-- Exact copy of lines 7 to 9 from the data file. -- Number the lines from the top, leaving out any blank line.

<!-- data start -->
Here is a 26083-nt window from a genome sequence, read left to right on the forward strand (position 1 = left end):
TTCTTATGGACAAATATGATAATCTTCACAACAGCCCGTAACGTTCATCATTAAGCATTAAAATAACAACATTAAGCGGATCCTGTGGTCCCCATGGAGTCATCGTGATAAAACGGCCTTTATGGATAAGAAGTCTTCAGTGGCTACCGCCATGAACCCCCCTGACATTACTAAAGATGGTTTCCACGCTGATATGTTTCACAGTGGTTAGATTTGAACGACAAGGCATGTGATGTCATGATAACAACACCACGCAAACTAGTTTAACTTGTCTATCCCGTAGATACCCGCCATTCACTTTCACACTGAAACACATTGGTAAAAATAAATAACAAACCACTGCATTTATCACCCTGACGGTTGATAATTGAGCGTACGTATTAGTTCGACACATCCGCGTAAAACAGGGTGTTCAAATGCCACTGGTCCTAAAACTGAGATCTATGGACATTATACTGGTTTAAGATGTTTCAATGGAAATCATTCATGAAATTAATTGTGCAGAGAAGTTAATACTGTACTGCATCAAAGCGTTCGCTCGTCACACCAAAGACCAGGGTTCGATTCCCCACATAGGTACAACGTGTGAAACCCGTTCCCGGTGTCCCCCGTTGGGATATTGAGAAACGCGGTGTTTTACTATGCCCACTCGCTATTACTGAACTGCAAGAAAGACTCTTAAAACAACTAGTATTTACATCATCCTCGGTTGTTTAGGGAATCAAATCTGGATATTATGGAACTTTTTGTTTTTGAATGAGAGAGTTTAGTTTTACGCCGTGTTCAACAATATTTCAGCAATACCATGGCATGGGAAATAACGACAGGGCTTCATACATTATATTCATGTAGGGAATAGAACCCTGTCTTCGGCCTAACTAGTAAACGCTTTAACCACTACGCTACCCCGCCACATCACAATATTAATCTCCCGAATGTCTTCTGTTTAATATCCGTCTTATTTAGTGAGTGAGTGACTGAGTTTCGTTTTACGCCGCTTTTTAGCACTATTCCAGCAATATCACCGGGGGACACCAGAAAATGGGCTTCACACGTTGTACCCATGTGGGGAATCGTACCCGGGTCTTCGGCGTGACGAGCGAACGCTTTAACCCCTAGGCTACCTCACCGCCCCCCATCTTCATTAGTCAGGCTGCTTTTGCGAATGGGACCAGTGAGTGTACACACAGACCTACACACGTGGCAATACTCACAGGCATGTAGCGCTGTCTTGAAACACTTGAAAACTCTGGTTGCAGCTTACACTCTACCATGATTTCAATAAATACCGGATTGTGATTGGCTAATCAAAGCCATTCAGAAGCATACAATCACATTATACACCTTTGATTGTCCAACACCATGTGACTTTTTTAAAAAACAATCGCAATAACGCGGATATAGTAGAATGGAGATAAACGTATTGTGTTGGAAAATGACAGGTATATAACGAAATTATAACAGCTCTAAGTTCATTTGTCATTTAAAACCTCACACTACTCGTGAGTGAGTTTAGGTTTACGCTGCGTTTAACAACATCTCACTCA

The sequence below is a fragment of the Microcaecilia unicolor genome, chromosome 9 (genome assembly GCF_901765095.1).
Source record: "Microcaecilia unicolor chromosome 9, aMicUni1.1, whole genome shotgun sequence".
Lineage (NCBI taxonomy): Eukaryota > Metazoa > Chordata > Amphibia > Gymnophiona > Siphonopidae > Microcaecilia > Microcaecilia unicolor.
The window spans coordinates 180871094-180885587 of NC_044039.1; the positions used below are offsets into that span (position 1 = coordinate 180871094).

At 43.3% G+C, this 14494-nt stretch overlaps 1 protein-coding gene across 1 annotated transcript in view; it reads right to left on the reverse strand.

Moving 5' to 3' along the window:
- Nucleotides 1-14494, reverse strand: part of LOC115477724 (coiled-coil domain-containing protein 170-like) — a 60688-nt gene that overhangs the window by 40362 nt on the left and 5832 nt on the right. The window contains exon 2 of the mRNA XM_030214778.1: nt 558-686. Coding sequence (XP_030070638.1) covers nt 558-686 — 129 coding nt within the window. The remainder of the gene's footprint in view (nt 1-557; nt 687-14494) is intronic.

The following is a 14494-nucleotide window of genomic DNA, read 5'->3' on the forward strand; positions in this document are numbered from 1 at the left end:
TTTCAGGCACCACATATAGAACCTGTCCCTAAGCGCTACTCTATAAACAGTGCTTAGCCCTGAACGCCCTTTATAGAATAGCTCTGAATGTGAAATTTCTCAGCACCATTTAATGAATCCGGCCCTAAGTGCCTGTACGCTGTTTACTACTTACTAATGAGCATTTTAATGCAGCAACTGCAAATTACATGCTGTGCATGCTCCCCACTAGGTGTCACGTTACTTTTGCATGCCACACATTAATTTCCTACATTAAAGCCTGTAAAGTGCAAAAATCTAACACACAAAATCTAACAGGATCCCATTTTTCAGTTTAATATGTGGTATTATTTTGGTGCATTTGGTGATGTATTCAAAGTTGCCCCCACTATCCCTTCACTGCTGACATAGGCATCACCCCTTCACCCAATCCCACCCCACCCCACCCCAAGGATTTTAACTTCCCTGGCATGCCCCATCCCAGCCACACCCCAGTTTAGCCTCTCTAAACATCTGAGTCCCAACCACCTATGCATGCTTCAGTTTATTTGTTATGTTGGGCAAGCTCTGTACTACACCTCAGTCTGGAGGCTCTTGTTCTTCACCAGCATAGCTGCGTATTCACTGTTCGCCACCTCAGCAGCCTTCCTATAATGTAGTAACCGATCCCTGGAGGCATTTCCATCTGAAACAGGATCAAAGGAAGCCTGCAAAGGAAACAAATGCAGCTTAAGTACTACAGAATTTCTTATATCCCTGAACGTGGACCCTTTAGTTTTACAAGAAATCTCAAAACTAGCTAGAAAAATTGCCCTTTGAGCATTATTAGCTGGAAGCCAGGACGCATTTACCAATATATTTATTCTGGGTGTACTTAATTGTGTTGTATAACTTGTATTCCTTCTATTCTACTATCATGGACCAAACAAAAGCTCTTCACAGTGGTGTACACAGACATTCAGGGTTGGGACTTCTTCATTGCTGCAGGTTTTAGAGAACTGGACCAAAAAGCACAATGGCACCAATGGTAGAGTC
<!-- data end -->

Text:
At 43.3% G+C, this 14494-nt stretch overlaps 1 protein-coding gene across 1 annotated transcript in view; it reads right to left on the reverse strand.

Moving 5' to 3' along the window:
- Nucleotides 1-14494, reverse strand: part of LOC115477724 (coiled-coil domain-containing protein 170-like) — a 60688-nt gene that overhangs the window by 40362 nt on the left and 5832 nt on the right. The window contains exon 2 of the mRNA XM_030214778.1: nt 558-686. Coding sequence (XP_030070638.1) covers nt 558-686 — 129 coding nt within the window. The remainder of the gene's footprint in view (nt 1-557; nt 687-14494) is intronic.